TOUR DE FRANCE: Are Elite Athletes At Less Risk of CV Death?
Elite cyclists participating in the Tour de France have significantly lower mortality compared to the general male population in France, according to study results released on Sept. 3 as part of the ESC Congress 2013 in Amsterdam and published in the European Heart Journal. However, the results are inconclusive as to whether the benefits of high-level sport activities outweigh the risks of regular, strenuous exercise and/or performance-enhancing drug use.
The study, based on 786 French cyclists who participated in the Tour de France between 1947 and 2012, found a 41 percent lower mortality rate among the cyclists, as compared to the general French male population. Specifically, of the cyclists in the study, 208 had died as of Sept. 1, 2012, with neoplasms and cardiovascular diseases accounting for 61 percent of deaths. There was also a high frequency of "external," or trauma-related, deaths (15.8 percent) in the group. The cyclists had participated in a median of 2.5 Tour de France races and were followed for a median of 37.4 years. Their median age at the first race was 25 years.
The study authors, however, suggest that their findings should be treated with caution for a number of reasons. First, they note that only the healthiest and fittest individuals are able to compete in the tour, making it difficult to fairly compare them with the broader French community in which there are many men with prevalent chronic disease and illness. Second, participation in the Tour de France represents only a small time period in a cyclists' lifespan, limiting the ability to conclusively link participation in the tour with decreased mortality. Finally, the study authors were not able to directly estimate any effects of doping on cyclists.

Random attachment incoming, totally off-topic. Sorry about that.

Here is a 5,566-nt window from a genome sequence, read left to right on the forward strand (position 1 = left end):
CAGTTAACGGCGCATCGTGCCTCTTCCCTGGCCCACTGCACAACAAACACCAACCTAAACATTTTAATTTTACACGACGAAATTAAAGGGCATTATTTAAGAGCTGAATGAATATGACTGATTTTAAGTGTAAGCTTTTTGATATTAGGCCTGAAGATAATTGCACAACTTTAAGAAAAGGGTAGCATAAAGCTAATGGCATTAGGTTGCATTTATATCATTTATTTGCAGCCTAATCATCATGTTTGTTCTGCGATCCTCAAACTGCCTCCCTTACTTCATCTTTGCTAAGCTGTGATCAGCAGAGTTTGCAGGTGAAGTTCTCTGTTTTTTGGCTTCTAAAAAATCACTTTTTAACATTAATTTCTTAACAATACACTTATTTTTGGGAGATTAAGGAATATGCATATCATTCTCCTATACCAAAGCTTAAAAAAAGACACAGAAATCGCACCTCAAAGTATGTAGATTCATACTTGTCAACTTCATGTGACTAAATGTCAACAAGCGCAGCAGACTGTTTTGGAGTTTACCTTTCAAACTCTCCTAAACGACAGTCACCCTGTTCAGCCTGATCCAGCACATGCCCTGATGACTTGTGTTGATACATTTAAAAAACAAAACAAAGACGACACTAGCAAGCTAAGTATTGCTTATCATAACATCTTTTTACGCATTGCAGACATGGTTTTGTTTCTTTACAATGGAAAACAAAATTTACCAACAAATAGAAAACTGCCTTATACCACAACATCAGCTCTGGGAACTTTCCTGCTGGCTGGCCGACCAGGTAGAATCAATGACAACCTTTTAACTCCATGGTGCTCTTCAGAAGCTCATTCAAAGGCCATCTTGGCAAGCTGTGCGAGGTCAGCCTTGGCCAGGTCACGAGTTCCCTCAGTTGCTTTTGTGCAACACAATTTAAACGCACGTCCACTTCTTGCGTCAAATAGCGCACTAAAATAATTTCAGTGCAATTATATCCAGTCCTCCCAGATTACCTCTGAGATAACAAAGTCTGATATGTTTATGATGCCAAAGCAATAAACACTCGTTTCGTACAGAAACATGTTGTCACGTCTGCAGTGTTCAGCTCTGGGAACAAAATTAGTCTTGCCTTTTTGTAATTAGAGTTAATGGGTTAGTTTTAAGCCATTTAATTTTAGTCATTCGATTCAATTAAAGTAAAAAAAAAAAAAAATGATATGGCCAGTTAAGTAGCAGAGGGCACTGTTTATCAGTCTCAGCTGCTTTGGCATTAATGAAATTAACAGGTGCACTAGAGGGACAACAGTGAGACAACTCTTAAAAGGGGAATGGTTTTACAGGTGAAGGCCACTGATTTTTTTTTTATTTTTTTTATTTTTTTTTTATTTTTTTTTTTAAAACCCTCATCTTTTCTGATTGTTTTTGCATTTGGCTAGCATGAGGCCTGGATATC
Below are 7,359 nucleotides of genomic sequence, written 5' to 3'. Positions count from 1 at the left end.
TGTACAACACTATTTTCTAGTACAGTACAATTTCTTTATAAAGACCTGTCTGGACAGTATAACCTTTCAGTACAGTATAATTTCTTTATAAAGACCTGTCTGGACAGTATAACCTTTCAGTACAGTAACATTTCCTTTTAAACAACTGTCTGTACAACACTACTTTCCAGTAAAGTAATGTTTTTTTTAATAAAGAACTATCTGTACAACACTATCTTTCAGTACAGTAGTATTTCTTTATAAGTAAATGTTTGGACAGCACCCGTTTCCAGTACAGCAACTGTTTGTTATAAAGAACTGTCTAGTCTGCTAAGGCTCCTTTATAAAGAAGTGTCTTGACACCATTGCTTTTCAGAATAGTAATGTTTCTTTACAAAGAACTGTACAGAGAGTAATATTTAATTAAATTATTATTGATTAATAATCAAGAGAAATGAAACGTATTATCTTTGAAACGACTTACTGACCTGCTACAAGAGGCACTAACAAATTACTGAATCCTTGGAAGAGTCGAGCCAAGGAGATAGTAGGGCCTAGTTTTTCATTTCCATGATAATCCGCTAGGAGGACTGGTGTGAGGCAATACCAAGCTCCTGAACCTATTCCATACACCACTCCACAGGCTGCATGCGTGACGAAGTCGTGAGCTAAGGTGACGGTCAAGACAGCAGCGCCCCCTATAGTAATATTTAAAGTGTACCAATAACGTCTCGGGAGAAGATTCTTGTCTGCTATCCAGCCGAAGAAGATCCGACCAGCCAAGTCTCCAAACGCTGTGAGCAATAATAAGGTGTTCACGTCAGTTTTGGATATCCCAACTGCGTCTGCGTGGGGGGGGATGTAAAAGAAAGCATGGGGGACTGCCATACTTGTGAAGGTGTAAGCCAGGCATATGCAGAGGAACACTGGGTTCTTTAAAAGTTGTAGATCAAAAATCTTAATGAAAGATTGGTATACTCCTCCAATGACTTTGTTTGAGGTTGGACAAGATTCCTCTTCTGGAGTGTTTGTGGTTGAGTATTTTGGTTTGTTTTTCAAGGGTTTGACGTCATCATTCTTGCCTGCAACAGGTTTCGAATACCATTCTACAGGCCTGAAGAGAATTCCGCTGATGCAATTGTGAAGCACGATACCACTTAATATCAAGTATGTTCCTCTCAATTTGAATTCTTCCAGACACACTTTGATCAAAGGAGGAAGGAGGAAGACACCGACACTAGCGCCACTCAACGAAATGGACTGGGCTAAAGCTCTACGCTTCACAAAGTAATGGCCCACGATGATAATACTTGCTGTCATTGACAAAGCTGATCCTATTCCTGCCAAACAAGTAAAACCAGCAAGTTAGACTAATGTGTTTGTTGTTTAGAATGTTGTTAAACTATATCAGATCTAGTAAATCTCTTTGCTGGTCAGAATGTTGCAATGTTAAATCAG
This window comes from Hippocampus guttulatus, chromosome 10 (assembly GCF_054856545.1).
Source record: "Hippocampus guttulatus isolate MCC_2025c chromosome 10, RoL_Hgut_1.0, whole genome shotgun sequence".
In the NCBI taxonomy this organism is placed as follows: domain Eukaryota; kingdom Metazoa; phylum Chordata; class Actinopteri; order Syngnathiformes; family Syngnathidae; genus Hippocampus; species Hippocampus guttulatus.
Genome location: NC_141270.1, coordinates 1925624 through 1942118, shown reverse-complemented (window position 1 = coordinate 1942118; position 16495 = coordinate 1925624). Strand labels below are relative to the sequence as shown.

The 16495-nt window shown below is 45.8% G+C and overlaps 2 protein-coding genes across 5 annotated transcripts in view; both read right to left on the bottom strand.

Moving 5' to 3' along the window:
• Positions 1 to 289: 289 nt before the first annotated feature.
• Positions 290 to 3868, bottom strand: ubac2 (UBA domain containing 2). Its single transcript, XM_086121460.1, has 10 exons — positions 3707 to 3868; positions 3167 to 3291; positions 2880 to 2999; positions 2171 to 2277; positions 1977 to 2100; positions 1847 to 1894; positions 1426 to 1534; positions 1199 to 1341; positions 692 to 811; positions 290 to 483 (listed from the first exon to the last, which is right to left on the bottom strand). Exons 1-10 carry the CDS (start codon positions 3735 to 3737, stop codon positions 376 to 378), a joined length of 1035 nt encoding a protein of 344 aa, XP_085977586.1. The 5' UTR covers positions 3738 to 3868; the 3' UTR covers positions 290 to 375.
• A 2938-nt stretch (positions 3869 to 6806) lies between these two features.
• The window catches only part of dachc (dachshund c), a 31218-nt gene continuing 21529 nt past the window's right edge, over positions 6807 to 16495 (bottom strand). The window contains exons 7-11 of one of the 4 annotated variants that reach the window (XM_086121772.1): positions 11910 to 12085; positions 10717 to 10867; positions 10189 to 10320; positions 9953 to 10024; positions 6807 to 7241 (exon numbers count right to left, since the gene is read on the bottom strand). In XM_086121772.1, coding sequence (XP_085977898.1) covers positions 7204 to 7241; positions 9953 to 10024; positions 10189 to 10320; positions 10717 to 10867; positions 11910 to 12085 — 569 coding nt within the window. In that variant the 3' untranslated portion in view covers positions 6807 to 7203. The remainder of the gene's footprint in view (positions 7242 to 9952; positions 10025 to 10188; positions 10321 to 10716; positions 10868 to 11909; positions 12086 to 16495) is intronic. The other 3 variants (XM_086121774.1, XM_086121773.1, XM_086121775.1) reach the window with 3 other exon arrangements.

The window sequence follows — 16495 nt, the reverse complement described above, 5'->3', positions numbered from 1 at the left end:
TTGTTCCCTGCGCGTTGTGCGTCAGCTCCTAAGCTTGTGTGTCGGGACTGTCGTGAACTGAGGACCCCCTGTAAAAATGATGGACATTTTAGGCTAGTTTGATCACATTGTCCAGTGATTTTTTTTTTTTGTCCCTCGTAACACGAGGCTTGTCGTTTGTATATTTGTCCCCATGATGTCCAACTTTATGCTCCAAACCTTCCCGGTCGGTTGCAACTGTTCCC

"Due to a multitude of confounding factors, it is difficult to draw concrete and meaningful conclusions regarding the effects of endurance exercise itself on mortality from the data presented," said Abbas Zaidi, MD, and Sanjay Sharma, Department of Cardiovascular Sciences, St. George's University of London, UK, in a related commentary. Although providing food for thought, the study … ultimately leaves key questions on the optimal exercise dose and risk-benefit ratio of endurance sport unanswered."
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